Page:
Thursday, February 05, 2009

More questionable reporting

The Times seems to have gone tabloid in today's sensationalist reporting of how the worldwide slump is affecting Dubai.

In the locally printed edition three-quarters of Page 4 is devoted to a piece based on the rumours about dumped cars at the airport. It's datelined Dubai but tells us that we apparently have an Emir called Sheikh Mohammed. An Emir.

The story is highlighted on the front page with a colour photo and headline "Dubai's car crash victims", although it's actually about Brits leaving Dubai.

It's a one-sided story based on hearsay and dinner party rumour rather than verified facts.


Police have found more than 3,000 cars outside Dubai’s international airport in recent months. Most of the cars – four-wheel drives, saloons and “a few” Mercedes – had keys left in the ignition.

The dinner party rumour is that 3,000 cars have been left at the airport, it's not what the authorities have said. As I said in my last post, the police have reported 3,000 cars abandoned around the city - against a usual number of 1,500.

And that word 'most' pops up to emphasise a point. 'Most' cars had keys left in them? Most? Or some?

The word 'many' is used in the same way:

When the market collapsed and the emirate’s once-booming economy started to slow down, many expatriates were left owning several homes and unable to pay the mortgages without credit.

Many expats owned several homes? Oh yeah?

And what does 'unable to pay the mortgages without credit' mean? A mortgage is credit, it is a loan.

Here's a classic dinner party quote:

...the anecdotal evidence is overwhelming. Dubai is emptying out,” said a Western diplomat.

Emptying out?

People are still arriving every day; the DNRD have said that they issued 199,000 new resident visas in November and December. It's true that more people than usual are leaving and there's a net decrease in population. Estimates are that we'll end up with about 8% less than now, which means about a 120,000 reduction. Hardly 'emptying out' is it.

Interestingly the 8% figure is listed alongside the article in a highlight numbers column, contradicting the dinner party quote.

Then the emotive word 'fled' is used:

...the (British) embassy has no way of tracking how many have fled back to the UK.


People flee from conflict, flee from a bush fire. These people haven't fled, they've lost their jobs, can't stay without a residence visa so they've gone back home.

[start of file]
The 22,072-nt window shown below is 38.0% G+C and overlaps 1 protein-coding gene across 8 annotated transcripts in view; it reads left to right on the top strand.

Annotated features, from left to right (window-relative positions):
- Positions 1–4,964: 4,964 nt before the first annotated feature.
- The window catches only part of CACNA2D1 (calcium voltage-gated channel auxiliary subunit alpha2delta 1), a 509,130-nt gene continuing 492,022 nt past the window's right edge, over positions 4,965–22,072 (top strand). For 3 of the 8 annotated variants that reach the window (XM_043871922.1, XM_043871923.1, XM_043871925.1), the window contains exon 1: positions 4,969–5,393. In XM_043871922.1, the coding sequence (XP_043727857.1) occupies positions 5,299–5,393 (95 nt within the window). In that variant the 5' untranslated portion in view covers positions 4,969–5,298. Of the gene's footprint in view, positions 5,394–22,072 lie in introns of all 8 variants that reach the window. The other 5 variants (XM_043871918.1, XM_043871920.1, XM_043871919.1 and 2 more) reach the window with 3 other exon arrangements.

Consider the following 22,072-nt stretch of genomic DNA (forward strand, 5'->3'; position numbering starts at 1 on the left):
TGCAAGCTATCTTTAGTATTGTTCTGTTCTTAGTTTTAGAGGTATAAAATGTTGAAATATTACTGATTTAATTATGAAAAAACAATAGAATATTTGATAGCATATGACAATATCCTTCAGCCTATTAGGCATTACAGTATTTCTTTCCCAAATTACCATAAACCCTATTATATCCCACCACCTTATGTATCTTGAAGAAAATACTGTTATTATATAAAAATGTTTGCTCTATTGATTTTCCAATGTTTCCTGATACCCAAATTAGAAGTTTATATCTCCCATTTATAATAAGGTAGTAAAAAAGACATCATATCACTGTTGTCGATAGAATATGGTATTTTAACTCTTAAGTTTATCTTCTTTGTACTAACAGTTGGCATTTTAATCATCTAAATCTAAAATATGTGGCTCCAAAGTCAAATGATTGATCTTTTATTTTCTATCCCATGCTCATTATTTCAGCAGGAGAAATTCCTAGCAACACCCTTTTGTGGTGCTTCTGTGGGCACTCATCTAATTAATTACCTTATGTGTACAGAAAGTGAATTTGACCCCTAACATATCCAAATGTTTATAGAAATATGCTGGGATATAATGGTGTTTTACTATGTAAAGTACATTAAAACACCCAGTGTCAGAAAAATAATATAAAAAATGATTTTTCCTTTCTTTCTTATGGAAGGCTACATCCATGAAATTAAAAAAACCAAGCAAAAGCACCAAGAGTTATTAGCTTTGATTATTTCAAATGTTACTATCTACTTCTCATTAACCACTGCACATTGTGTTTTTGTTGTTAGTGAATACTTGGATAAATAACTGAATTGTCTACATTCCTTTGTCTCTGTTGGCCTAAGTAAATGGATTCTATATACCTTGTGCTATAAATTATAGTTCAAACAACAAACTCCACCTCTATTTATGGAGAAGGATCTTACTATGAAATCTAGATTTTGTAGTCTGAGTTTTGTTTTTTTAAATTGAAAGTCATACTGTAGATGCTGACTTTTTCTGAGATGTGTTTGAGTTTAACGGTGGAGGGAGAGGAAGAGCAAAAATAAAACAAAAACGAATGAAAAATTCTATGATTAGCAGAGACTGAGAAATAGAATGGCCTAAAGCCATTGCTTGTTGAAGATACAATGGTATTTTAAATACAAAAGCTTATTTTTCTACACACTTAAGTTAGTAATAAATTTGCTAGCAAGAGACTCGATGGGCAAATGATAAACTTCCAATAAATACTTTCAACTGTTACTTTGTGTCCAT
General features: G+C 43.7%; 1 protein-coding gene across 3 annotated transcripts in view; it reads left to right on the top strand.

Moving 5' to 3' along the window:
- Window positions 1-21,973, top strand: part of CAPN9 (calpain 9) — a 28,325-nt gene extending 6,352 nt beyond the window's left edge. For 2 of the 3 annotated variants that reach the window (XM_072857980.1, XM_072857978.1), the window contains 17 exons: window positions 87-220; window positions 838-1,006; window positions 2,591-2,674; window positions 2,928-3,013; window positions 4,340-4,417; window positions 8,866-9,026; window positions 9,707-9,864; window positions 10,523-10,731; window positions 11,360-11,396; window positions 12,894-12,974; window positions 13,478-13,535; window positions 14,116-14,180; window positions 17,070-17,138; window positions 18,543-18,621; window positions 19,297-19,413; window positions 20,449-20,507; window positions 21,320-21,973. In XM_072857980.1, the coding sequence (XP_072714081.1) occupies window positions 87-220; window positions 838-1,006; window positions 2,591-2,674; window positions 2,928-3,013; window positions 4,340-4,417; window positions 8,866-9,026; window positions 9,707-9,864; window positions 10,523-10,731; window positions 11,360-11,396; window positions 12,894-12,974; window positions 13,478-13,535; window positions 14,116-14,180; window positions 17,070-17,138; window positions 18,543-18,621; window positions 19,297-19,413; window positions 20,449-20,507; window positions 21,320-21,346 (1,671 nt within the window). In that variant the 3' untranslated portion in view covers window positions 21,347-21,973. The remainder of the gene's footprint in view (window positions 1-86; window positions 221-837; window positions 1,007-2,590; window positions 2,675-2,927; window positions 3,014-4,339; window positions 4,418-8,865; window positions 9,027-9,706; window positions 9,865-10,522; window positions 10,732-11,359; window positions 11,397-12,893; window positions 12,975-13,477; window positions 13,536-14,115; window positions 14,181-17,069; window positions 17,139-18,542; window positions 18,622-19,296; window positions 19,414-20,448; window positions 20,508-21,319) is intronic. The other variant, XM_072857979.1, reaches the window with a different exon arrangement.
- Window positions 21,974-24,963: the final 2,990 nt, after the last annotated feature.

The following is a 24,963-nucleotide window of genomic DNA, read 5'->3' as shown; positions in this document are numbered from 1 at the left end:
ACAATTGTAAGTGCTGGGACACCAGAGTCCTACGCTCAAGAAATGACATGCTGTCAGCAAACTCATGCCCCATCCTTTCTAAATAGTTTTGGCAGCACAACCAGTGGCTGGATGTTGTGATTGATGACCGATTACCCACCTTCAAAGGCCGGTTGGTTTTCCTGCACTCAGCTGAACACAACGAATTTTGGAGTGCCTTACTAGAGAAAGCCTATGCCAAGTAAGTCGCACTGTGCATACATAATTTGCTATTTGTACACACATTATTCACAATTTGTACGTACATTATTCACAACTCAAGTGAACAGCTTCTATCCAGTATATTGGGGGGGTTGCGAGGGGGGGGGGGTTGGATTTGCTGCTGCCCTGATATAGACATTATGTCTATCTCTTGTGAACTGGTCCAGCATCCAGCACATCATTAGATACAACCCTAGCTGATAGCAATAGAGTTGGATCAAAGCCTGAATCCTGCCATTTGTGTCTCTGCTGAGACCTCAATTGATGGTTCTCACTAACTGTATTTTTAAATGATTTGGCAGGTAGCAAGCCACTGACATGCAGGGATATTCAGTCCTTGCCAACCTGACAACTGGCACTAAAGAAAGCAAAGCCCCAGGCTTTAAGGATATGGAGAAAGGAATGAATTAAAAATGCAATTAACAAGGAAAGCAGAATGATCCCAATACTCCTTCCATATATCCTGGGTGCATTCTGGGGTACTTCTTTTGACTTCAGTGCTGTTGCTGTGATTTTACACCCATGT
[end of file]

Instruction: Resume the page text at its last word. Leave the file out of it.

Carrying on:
The highlight numbers column continues the way the article is slanted:

1,500 visas cancelled every day in Dubai.

I commented on this figure in my previous post.

60% fall in property values predicted.

50% slump in the price of luxury apartments on Palm Jumeirah

A sudden increase to 60% from the worst figure guessed at, and Palm Jumeirah brought in. Again I commented on this in my previous post. A fall against when? Check the prices since the property was launched and through to now, there's a huge increase in value until the last few months.

By the way, they say their sources include No such thing of course, I assume they mean

With that and Emir you'd be excused for thinking they're laying off people themselves, like proof readers for example.

Or in Timesspeak, proof readers have fled.

I'm far from being a conspiracy theorist on any subject but there does seem to be an agenda here.

I say that because there's also an 'analysis' by none less the the grandly titled World Business Editor, under the headline "With no oil to back it up, desert economy is built on shifting sand'

It starts with the implication that Dubai is a brand new city.

Dubai’s boom was always a mirage made up of fast money, mass immigration, low taxation and gentle regulation. Dubai has almost no oil but cleverly decided to boost its economy as a financial and leisure centre for neighbouring cash-rich but service-poor Gulf economies.

Back here in the real world oil has always been only a small part of Dubai's economy. In any case it only came onstream in the sixties and for most of the forty-odd years it sold for peanuts. Dubai has been a trading and commercial centre for about 150 years, oil has been a short term boost to the economy.